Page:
And then, just at the last minute as everyone was starting to pack up I ran around and managed to sneak in short interviews with designer Natalie Servant, Sam from Trailhead Yarns and Fibre, and Donna Hancock of Wellington Fibres, the mill where our locally-sourced wool is processed.
I was very pleased to have had the chance to chat with these ladies, and am grateful to them all for giving me some of their time on such a crazily busy day.
The weekend was not yet over for me and Elizabeth though! I was ambitious enought to plan a few extra stops on the way back home too. The first one was just outside of Toronto at Soper Creek Yarns in Bowmanville. Tina, the owner, is one of our newest wholesale customers, and we had arranged to pass by and let her pick out a few extra things for her shop.
It was really lovely to meet her in person, and get a chance to poke around the shop while she picked out her yarn. I love visiting yarn shops (even though I really, really don't need any more yarn) and it's definitely one I'd go back to if I was in the area.
We got back on the road once more, and took our last detour up off the 401 to Norwood, where we stopped in at Pine Hollow Farm. This is the source of fleeces for our Norwood yarn as well as the new gradient sets, and I had spoken to Allison, the farmer, on the phone but never met her in person. We had planned to stop by to pick up our fleece from this year's shearing and she welcomed us in for a much-appreciated cup of tea. It turned into a bit of a longer stop than we had anticipated, as Allison has a wealth of knowledge and information about fleece and wool. We could have stayed for hours, but she was in the middle of lambing season and we needed to get ourselves home, so we packed up our fleece and headed for home.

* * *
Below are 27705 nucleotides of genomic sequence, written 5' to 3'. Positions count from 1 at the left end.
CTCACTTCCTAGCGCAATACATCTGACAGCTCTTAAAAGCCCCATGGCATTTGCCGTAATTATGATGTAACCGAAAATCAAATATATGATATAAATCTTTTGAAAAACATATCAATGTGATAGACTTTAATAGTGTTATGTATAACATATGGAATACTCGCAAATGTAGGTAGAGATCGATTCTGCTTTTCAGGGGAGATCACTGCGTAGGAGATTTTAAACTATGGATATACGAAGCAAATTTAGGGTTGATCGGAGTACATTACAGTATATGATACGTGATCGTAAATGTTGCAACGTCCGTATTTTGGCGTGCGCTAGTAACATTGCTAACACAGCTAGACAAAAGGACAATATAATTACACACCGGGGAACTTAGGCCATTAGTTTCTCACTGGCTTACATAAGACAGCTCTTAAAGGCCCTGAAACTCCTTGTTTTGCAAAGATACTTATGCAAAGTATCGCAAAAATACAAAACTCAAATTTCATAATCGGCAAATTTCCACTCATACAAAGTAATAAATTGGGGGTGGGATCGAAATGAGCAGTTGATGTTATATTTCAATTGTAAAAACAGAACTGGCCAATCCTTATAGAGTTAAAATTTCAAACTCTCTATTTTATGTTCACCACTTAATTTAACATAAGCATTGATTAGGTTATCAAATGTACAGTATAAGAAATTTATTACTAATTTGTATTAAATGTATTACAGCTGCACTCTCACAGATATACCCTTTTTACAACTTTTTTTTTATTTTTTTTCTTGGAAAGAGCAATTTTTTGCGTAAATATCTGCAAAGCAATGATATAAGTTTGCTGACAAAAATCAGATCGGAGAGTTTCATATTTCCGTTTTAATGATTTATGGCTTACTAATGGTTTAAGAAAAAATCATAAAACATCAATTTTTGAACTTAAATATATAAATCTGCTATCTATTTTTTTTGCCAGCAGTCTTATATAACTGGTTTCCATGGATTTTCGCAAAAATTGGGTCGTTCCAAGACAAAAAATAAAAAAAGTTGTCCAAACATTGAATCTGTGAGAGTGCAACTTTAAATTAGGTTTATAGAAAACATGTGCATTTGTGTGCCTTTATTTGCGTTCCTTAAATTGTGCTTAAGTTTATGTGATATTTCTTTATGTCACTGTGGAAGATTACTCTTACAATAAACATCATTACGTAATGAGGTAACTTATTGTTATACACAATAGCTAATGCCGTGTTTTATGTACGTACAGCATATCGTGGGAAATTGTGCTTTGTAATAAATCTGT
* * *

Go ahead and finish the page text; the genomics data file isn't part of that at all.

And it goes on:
It was a lot to pack into just a few short days, but pretty exhilarating at the same time. We will definitely be planning to return to the Frolic next year. Maybe we'll see you there!
Summer is a time when I gravitate towards certain types of projects: lace (not too hot and bulky), socks (small and portable), shawls (don’t have to worry about fit), and crochet (fast).
Hitting three out of four of my vacation-project favourites, this seems like the perfect time of year to review one of Interweave’s latest compilation books: Classic Crochet Shawls. This book includes 20 shawl patterns from the Interweave archives, so some may look familiar as they’ve all been previously published in either books or magazines.
Russian grafting is a method of joining live knitting stitches and is used as an alternative to Kitchener stitch in our Argyle Christmas Stocking pattern. It is a good choice here because the stripes on the toe would not align exactly if you grafted using Kitchener stitch, so the decorative Russian grafting is used instead.
This particular method of Russian grafting uses a crochet hook to join the stitches. Use a crochet hook that is the same size or slightly smaller than your knitting needles. Russian grafting can also be used to join two separate pieces of knitting.